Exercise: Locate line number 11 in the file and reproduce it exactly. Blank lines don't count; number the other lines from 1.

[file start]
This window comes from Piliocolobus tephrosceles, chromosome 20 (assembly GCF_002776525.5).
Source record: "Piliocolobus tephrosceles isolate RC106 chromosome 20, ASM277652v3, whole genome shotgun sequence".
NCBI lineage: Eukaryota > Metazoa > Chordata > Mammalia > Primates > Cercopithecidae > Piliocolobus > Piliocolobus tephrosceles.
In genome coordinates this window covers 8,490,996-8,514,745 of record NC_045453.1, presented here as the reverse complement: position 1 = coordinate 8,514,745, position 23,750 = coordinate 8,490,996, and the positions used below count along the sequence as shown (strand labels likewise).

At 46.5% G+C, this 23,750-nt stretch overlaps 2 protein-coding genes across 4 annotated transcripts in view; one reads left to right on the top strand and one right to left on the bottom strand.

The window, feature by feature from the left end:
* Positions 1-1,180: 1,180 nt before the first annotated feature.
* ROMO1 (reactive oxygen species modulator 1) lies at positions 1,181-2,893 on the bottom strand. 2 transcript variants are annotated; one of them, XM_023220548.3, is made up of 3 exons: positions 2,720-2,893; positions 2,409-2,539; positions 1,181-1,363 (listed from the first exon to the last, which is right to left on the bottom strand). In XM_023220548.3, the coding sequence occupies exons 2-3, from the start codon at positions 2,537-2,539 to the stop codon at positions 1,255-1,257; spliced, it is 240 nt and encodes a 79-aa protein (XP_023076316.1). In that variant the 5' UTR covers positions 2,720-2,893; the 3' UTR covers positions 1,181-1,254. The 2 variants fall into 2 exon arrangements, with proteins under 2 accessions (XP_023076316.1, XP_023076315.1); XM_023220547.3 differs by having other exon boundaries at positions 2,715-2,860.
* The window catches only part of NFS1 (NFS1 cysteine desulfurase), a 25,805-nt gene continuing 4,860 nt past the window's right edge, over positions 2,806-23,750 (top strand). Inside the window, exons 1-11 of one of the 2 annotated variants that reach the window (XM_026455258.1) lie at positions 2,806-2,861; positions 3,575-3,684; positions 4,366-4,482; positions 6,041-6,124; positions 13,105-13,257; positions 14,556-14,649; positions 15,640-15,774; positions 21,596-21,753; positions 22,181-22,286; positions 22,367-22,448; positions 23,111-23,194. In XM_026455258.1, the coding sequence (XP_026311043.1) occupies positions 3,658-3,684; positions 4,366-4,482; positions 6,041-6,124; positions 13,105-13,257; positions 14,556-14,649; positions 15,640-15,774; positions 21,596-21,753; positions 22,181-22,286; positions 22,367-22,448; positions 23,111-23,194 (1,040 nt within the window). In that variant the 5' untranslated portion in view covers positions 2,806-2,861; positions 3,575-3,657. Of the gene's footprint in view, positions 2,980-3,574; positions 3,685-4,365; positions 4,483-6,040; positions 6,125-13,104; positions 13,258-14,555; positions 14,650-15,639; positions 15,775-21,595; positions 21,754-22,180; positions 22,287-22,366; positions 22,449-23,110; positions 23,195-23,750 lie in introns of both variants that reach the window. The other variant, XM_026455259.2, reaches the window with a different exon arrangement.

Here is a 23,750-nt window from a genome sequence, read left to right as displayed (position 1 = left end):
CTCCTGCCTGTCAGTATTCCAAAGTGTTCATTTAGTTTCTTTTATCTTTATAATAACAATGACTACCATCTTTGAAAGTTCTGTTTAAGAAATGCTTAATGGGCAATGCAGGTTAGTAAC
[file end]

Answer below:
CTCCTGCCTGTCAGTATTCCAAAGTGTTCATTTAGTTTCTTTTATCTTTATAATAACAATGACTACCATCTTTGAAAGTTCTGTTTAAGAAATGCTTAATGGGCAATGCAGGTTAGTAAC